The central bank of the UK is dedicating a further £150 billion (€166 bn) to buy up UK Government bonds in a bid to boost retail lending by banks.
The announcement comes in the wake of a second lockdown in response to the country’s high number of COVID-19 cases.
The Bank of England also kept its benchmark interest rate at a record-low 0.1 per cent.
The bank’s monetary policy committee voted “for the Bank of England to increase the target stock of purchased UK government bonds by an additional £150 billion, financed by the issuance of central bank reserves,” it said in a statement.
This will take the Bank of England’s total stimulus in response to the coronavirus to £895 billion (€990 bn).
This stimulus, known as quantitative easing (QE), allows the Bank of England to buy UK Government bonds held by retail banks to encourage them to increase lending, thereby increasing economic activity.
The approach was widely used in response to the 2008-09 global financial crisis, with trillions being pumped into the economy by central banks around the world.
The UK is now under a mandatory lockdown that is expected to last four weeks as the Government seeks to stem a second wave of COVID-19 cases.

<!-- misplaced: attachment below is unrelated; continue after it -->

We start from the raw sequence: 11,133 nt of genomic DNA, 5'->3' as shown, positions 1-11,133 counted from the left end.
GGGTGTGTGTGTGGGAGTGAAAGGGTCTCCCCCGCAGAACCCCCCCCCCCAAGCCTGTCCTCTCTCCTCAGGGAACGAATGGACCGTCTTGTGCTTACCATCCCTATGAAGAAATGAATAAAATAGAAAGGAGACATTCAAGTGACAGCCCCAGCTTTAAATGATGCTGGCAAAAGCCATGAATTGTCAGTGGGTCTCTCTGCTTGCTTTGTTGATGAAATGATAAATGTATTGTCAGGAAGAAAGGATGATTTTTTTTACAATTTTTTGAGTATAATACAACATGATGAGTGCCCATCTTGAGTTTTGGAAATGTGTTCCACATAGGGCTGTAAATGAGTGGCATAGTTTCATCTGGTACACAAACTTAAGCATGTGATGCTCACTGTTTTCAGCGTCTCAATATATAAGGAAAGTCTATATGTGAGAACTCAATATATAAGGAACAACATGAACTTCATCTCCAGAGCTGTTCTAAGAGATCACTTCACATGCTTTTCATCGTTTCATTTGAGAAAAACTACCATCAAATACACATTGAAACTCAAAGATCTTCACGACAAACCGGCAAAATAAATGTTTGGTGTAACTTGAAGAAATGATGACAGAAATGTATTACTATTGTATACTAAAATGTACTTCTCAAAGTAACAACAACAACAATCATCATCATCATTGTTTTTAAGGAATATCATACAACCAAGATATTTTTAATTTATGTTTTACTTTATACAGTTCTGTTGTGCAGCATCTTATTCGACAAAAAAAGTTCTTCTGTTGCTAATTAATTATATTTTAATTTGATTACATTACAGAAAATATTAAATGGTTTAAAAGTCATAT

The initial lockdown that lasted around three months until mid-June sparked Britain’s deepest recession on record.
“Since the committee’s previous meeting (in September), there has been a rapid rise in rates of COVID-19 infection,” the BoE said in a statement announcing the outcome of Wednesday’s regular policy meeting.
“The outlook for the economy remains unusually uncertain,” it said.
“It depends on the evolution of the pandemic and measures taken to protect public health, as well as the nature of, and transition to, the new trading arrangements between the European Union and the United Kingdom” post Brexit.
“It also depends on the responses of households, businesses and financial markets to these developments,” the BoE added.
It forecast the economy would shrink by 11 per cent this year, worse than prior guidance of a 9.5 per cent contraction.
The Bank of England also revised its outlook for 2021, predicting a rebound in GDP of 7.25 per cent – down from the 9.0 per cent increase given previously.